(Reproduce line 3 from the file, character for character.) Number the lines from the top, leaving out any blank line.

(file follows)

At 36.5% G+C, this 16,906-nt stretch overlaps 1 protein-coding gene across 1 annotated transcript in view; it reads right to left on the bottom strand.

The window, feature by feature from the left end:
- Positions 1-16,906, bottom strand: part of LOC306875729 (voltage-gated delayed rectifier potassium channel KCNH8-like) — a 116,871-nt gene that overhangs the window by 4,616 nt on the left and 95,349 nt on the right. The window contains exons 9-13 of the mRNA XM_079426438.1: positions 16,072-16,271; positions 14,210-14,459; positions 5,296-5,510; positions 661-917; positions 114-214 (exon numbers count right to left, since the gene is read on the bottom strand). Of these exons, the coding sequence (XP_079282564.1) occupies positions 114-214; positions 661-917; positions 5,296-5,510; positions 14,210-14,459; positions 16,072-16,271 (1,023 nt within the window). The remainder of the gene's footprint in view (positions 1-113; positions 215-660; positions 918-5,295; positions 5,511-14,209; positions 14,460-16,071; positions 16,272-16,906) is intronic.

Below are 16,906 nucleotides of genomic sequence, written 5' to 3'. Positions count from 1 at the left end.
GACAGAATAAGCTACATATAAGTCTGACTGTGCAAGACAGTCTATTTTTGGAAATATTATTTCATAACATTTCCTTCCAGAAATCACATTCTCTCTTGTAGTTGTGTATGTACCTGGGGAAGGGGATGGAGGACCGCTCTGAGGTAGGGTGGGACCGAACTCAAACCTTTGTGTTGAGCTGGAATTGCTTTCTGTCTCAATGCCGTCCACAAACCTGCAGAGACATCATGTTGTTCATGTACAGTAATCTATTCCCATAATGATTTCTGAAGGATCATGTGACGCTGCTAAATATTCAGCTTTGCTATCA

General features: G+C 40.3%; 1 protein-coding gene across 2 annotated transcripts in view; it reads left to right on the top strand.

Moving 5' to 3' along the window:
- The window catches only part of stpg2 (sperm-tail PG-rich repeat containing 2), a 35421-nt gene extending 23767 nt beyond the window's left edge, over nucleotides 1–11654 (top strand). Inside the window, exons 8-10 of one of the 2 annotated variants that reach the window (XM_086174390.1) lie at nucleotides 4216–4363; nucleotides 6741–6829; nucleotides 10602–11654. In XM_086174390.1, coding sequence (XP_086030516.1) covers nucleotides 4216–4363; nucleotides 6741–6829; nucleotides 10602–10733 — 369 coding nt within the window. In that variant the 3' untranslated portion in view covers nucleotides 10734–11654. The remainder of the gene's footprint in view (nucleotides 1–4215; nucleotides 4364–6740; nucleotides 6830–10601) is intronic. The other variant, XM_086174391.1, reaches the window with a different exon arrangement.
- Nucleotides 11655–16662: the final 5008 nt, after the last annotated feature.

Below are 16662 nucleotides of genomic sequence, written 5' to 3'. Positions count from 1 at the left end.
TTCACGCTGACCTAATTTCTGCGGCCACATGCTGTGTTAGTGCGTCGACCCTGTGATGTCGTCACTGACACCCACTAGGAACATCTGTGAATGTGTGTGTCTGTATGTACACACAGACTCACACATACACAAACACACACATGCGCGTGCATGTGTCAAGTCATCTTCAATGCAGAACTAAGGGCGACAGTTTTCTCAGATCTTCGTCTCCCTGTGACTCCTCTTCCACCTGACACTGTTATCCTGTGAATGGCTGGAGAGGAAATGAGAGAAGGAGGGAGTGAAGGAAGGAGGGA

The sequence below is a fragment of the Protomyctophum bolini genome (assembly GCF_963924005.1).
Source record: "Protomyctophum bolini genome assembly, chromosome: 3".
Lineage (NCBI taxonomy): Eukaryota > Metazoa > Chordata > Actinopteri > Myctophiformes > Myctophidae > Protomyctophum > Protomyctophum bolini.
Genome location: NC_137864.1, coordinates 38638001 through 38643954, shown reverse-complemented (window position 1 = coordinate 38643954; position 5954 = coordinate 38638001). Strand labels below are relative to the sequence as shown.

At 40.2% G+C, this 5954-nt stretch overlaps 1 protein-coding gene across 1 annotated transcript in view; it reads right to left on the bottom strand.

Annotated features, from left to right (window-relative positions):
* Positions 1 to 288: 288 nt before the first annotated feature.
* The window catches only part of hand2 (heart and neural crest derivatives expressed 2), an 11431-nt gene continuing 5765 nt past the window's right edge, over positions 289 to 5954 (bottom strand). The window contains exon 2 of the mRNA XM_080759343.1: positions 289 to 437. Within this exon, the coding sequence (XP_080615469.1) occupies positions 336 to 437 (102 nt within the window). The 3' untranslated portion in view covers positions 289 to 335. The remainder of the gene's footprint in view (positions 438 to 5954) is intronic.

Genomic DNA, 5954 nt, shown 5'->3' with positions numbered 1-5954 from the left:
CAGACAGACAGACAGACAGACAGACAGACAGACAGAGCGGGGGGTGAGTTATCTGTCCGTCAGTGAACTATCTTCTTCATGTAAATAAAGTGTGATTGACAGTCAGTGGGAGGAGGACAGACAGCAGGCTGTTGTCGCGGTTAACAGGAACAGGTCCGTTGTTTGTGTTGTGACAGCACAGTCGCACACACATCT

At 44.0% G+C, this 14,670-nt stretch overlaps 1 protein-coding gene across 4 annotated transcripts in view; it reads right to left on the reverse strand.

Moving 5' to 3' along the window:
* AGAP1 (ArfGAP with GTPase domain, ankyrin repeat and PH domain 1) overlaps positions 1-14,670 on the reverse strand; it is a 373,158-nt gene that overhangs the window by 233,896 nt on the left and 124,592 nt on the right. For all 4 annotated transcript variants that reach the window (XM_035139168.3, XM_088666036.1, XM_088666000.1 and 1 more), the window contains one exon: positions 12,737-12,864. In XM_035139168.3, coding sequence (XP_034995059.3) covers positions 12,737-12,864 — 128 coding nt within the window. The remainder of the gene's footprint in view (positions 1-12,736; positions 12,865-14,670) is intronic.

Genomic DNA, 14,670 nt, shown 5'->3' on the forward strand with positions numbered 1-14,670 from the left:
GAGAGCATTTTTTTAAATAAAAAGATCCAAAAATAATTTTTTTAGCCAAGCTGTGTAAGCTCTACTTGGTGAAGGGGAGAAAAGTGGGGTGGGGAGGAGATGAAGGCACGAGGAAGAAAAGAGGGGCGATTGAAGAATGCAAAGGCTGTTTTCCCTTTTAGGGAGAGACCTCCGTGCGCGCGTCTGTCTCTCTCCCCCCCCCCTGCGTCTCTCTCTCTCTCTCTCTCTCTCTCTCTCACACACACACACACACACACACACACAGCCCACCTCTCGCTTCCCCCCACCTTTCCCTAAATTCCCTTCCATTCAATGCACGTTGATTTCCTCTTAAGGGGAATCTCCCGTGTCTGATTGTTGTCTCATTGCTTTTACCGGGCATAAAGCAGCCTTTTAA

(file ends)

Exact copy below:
- Positions 1-16,906, bottom strand: part of LOC306875729 (voltage-gated delayed rectifier potassium channel KCNH8-like) — a 116,871-nt gene that overhangs the window by 4,616 nt on the left and 95,349 nt on the right. The window contains exons 9-13 of the mRNA XM_079426438.1: positions 16,072-16,271; positions 14,210-14,459; positions 5,296-5,510; positions 661-917; positions 114-214 (exon numbers count right to left, since the gene is read on the bottom strand). Of these exons, the coding sequence (XP_079282564.1) occupies positions 114-214; positions 661-917; positions 5,296-5,510; positions 14,210-14,459; positions 16,072-16,271 (1,023 nt within the window). The remainder of the gene's footprint in view (positions 1-113; positions 215-660; positions 918-5,295; positions 5,511-14,209; positions 14,460-16,071; positions 16,272-16,906) is intronic.